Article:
Norfolk study shows new ditches could help improve rivers

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The amount of harmful sludge entering rivers from farmers' fields can be more than halved with special ditches, a new study found. The study by the University of East Anglia (UEA) and the Wensum Alliance used traps near the Blackwater - a tributary which flows into the River Wensum at Lenwade, which in turn flows through Norwich.

Period27 Jan 2019

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1

Media contributions

  • TitleNorfolk study shows new ditches could help improve rivers
    Degree of recognitionNational
    Media name/outletBBC
    Media typeWeb
    CountryUnited Kingdom
    Date27/01/19
    DescriptionThe amount of harmful sludge entering rivers from farmers' fields can be more than halved with special ditches, a new study found. The Rivers Trust said its research showed only 14% of UK rivers are in a healthy state.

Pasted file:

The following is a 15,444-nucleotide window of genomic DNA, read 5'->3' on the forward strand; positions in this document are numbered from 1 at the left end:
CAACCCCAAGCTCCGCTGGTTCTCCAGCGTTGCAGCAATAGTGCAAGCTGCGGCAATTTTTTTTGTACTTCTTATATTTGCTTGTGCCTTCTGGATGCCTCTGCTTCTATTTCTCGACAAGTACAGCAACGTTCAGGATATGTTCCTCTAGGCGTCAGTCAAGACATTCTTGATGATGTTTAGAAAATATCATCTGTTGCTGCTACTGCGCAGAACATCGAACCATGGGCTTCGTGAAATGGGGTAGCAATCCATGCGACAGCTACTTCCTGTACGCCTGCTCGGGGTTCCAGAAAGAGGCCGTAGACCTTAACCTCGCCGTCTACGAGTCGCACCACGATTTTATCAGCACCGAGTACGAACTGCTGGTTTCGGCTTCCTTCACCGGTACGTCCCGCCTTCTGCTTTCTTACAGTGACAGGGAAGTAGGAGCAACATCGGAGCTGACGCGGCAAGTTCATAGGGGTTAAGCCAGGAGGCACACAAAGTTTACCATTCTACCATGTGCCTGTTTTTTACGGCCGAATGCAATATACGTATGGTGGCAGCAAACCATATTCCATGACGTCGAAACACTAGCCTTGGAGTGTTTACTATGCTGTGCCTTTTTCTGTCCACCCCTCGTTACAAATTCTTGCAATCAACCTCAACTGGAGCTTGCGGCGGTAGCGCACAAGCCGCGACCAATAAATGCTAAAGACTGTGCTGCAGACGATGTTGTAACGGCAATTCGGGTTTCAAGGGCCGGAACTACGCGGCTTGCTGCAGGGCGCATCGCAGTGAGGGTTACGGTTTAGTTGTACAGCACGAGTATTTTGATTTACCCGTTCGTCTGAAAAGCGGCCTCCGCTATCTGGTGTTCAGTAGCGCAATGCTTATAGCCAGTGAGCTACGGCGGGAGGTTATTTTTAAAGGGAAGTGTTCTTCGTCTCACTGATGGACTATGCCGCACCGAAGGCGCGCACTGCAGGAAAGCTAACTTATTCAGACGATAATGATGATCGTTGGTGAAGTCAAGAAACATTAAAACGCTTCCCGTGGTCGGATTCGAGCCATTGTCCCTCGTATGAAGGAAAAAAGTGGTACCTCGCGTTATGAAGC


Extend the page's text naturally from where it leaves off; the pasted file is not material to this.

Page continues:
That health can be damaged by sediment containing fertiliser chemicals which can harm water quality and fish.

    Scientists in Norwich dug and tested sediment traps beside the River Blackwater in Norfolk for the project.

    The study by the University of East Anglia (UEA) and the Wensum Alliance used traps near the Blackwater - a tributary which flows into the River Wensum at Lenwade, which in turn flows through Norwich.

    They then tested the water downriver and found a 58% reduction in sediment year on year.
    Producer/AuthorMaggie Dolan
    PersonsRichard Cooper